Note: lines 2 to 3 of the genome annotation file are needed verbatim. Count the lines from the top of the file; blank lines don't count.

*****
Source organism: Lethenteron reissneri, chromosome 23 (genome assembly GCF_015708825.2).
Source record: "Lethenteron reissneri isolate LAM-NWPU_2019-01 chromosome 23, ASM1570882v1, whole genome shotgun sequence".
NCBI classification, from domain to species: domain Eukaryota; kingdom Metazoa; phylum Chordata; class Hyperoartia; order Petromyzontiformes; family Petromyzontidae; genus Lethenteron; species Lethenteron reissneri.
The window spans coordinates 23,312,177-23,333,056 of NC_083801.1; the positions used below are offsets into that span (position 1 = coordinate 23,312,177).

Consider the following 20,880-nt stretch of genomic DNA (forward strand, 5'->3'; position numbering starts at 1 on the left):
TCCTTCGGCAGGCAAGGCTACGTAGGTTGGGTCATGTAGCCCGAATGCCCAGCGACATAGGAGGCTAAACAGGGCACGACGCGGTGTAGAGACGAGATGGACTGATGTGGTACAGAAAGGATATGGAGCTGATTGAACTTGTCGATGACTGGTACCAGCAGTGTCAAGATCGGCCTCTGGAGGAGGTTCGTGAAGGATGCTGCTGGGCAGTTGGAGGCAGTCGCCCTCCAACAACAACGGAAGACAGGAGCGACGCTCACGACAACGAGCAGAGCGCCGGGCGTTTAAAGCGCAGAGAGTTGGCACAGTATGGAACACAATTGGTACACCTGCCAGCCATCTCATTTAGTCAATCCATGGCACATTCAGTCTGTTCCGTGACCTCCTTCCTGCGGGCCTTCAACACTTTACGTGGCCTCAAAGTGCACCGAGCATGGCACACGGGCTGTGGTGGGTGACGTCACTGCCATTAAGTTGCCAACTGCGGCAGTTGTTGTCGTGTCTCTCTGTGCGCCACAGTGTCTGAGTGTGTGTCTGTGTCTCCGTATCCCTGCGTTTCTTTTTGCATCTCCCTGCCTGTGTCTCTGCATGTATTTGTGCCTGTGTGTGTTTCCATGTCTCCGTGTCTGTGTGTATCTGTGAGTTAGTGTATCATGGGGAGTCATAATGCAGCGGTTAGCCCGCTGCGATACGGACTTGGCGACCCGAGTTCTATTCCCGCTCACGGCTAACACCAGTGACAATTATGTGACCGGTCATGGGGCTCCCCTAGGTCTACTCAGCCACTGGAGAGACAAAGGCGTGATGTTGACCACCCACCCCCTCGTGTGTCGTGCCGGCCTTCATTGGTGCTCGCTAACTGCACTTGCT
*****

Source record: "Lethenteron reissneri isolate LAM-NWPU_2019-01 chromosome 23, ASM1570882v1, whole genome shotgun sequence".
NCBI classification, from domain to species: domain Eukaryota; kingdom Metazoa; phylum Chordata; class Hyperoartia; order Petromyzontiformes; family Petromyzontidae; genus Lethenteron; species Lethenteron reissneri.